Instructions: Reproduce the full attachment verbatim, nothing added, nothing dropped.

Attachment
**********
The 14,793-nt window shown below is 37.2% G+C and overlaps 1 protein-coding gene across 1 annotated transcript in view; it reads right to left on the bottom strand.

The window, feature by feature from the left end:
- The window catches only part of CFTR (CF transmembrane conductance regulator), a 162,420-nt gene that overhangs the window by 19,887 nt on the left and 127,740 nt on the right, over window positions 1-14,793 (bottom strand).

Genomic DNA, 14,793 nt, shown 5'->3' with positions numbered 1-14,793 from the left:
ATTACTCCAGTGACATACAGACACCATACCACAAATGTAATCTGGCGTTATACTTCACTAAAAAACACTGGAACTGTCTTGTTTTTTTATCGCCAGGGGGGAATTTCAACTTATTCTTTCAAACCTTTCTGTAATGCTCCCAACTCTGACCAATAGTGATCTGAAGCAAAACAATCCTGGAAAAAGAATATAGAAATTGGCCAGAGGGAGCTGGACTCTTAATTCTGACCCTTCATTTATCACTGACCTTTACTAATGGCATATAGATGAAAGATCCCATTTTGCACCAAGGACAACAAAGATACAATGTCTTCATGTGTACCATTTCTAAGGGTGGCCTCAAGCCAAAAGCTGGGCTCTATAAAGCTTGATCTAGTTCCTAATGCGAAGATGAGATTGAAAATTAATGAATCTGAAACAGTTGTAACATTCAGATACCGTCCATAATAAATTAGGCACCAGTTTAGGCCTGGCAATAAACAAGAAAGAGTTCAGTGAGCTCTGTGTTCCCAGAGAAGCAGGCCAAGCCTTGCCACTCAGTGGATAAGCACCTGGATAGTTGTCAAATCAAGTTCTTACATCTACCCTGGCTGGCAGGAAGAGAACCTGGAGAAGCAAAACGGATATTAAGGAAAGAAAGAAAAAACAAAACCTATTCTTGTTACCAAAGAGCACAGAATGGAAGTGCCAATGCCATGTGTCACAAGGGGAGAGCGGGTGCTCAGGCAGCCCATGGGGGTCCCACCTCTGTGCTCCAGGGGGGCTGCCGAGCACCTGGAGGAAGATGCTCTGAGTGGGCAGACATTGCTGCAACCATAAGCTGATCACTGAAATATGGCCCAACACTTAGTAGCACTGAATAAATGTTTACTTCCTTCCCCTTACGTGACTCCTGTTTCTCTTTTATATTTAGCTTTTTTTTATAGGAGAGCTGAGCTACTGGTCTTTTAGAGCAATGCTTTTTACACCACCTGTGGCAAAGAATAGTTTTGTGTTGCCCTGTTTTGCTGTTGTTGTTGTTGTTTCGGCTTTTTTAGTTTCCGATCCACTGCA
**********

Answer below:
The 14,793-nt window shown below is 37.2% G+C and overlaps 1 protein-coding gene across 1 annotated transcript in view; it reads right to left on the bottom strand.

The window, feature by feature from the left end:
- The window catches only part of CFTR (CF transmembrane conductance regulator), a 162,420-nt gene that overhangs the window by 19,887 nt on the left and 127,740 nt on the right, over window positions 1-14,793 (bottom strand).

Genomic DNA, 14,793 nt, shown 5'->3' with positions numbered 1-14,793 from the left:
ATTACTCCAGTGACATACAGACACCATACCACAAATGTAATCTGGCGTTATACTTCACTAAAAAACACTGGAACTGTCTTGTTTTTTTATCGCCAGGGGGGAATTTCAACTTATTCTTTCAAACCTTTCTGTAATGCTCCCAACTCTGACCAATAGTGATCTGAAGCAAAACAATCCTGGAAAAAGAATATAGAAATTGGCCAGAGGGAGCTGGACTCTTAATTCTGACCCTTCATTTATCACTGACCTTTACTAATGGCATATAGATGAAAGATCCCATTTTGCACCAAGGACAACAAAGATACAATGTCTTCATGTGTACCATTTCTAAGGGTGGCCTCAAGCCAAAAGCTGGGCTCTATAAAGCTTGATCTAGTTCCTAATGCGAAGATGAGATTGAAAATTAATGAATCTGAAACAGTTGTAACATTCAGATACCGTCCATAATAAATTAGGCACCAGTTTAGGCCTGGCAATAAACAAGAAAGAGTTCAGTGAGCTCTGTGTTCCCAGAGAAGCAGGCCAAGCCTTGCCACTCAGTGGATAAGCACCTGGATAGTTGTCAAATCAAGTTCTTACATCTACCCTGGCTGGCAGGAAGAGAACCTGGAGAAGCAAAACGGATATTAAGGAAAGAAAGAAAAAACAAAACCTATTCTTGTTACCAAAGAGCACAGAATGGAAGTGCCAATGCCATGTGTCACAAGGGGAGAGCGGGTGCTCAGGCAGCCCATGGGGGTCCCACCTCTGTGCTCCAGGGGGGCTGCCGAGCACCTGGAGGAAGATGCTCTGAGTGGGCAGACATTGCTGCAACCATAAGCTGATCACTGAAATATGGCCCAACACTTAGTAGCACTGAATAAATGTTTACTTCCTTCCCCTTACGTGACTCCTGTTTCTCTTTTATATTTAGCTTTTTTTTATAGGAGAGCTGAGCTACTGGTCTTTTAGAGCAATGCTTTTTACACCACCTGTGGCAAAGAATAGTTTTGTGTTGCCCTGTTTTGCTGTTGTTGTTGTTGTTTCGGCTTTTTTAGTTTCCGATCCACTGCA